Iceland experienced its second volcanic eruption of the year on Thursday, as a volcano on the southwestern Reykjanes peninsula roared to life, sending lava shooting up to 80 meters (260 feet) into the sky. This event marks the sixth eruption in the area since 2021.
Live footage captured the dramatic sight of bright-orange molten rock gushing from fissures in the ground against the backdrop of the dark night sky, creating a mesmerizing yet ominous spectacle.
The country’s meteorological office issued a warning about the eruption, alerting the public with the message: “Warning: A volcanic eruption started north of Sylingarfell.”
The eruption was preceded by intense earthquake activity starting around 5:30 a.m., with the volcanic outbreak following shortly thereafter, according to the Met Office. The eruptive fissure stretched approximately 3 km (2 miles) long and was believed to be in the same location as a previous eruption on December 18.
The nearby Blue Lagoon geothermal spa was closed as a precautionary measure due to the eruption, highlighting the potential impact on surrounding areas.
Unlike the previous eruption in January, which reached the outskirts of the Grindavik fishing town, Thursday’s eruption occurred farther from residential areas and was unlikely to directly threaten the town’s nearly 4,000 inhabitants. However, there were concerns about potential hazards to the road to Grindavik, as well as to nearby infrastructure such as the power plant and the Blue Lagoon, depending on the extent of lava flow.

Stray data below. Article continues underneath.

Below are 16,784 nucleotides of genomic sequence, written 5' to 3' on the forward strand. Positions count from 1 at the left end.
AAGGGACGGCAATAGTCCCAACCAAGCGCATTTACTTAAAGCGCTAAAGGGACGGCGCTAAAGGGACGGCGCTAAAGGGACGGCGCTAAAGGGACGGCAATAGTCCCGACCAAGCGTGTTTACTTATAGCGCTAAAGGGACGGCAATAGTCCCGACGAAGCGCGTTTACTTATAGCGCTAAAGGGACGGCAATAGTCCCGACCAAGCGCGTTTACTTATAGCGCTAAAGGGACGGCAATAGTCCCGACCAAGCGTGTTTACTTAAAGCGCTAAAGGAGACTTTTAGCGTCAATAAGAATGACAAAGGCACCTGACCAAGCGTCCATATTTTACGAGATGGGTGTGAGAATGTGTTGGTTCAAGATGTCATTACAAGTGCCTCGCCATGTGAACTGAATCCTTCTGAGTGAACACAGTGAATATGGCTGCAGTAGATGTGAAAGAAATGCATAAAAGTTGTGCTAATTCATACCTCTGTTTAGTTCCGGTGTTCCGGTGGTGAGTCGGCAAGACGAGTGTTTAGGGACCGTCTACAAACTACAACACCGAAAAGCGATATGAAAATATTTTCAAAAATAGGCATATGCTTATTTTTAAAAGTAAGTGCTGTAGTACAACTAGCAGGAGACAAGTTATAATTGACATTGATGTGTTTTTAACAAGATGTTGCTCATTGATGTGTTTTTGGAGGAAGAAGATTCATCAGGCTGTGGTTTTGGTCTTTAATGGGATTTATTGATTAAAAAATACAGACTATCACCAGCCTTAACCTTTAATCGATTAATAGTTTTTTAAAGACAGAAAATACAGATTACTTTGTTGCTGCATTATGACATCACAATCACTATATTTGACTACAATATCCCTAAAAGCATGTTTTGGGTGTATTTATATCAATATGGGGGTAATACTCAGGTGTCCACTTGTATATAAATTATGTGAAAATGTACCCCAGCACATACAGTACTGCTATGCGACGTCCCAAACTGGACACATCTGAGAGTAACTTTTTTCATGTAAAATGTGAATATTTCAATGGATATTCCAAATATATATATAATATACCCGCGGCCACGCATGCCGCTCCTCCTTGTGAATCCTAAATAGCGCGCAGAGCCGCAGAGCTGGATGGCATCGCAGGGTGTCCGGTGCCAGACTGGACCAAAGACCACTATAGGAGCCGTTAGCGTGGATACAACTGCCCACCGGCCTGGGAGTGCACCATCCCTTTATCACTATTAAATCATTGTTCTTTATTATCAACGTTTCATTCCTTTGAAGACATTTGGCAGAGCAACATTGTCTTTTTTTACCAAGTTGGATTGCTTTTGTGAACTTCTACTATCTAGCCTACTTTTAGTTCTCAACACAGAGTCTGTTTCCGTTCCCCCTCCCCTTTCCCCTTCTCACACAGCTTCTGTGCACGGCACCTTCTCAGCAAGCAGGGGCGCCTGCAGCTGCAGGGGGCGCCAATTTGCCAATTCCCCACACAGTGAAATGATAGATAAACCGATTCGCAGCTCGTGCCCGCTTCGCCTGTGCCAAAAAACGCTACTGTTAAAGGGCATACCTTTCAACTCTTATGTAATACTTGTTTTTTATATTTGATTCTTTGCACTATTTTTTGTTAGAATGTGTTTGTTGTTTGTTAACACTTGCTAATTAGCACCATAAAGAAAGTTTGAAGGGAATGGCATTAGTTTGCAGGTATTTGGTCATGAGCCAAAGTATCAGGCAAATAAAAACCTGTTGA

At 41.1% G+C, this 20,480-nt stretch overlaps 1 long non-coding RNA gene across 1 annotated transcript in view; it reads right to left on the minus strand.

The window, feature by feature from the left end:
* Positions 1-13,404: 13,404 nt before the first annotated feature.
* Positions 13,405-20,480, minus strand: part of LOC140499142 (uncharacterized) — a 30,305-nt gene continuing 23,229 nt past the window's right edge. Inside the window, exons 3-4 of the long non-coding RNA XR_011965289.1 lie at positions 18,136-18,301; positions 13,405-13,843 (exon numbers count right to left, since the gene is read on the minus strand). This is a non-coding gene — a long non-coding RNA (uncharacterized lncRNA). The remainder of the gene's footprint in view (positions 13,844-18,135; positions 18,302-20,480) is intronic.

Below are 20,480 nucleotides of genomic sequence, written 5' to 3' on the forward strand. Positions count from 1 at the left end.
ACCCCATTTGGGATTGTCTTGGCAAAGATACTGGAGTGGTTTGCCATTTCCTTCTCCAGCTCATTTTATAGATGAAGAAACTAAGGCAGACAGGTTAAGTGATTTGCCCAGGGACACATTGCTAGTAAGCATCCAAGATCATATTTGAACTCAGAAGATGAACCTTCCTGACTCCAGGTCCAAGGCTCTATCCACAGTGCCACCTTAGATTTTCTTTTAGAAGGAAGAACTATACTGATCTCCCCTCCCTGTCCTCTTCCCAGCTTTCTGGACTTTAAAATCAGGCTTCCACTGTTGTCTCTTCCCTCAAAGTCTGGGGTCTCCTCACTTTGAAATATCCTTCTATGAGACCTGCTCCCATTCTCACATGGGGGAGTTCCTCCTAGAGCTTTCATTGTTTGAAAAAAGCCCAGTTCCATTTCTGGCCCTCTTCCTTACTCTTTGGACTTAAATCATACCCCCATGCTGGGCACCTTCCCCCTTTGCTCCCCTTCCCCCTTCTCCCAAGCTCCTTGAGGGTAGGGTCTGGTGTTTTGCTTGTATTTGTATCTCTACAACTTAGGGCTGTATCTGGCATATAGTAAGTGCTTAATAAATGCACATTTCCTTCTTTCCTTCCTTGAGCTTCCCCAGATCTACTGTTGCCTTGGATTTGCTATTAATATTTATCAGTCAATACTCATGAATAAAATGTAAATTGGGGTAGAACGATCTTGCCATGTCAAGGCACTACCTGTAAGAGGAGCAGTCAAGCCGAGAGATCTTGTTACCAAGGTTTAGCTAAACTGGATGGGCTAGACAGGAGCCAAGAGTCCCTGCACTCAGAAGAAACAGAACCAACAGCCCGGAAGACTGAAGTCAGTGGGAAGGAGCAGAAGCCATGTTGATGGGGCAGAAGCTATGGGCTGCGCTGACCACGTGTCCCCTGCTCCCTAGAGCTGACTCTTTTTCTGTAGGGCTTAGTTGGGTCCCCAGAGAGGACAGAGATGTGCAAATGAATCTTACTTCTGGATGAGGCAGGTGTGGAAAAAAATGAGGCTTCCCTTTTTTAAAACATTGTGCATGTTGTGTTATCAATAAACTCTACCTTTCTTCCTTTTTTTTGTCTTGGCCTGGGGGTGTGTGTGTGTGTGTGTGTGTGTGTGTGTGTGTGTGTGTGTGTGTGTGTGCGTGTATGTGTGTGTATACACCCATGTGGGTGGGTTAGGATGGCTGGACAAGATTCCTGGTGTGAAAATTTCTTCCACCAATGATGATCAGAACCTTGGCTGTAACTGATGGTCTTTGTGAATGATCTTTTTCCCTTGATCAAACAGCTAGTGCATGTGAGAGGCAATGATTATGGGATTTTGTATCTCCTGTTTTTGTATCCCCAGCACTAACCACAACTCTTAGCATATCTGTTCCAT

Icelandic geophysicist Ari Trausti Gudmundsson noted that the Reykjanes eruptions typically involve fissure eruptions, characterized by the absence of large explosions or significant ash production. Despite the awe-inspiring display of nature’s power, the risk of widespread disruption is mitigated compared to other types of volcanic activity.
Reykjavik’s international Keflavik airport remained operational, with airport operator Isavia confirming normal operations on its website, indicating that the eruption had not affected air travel in the region.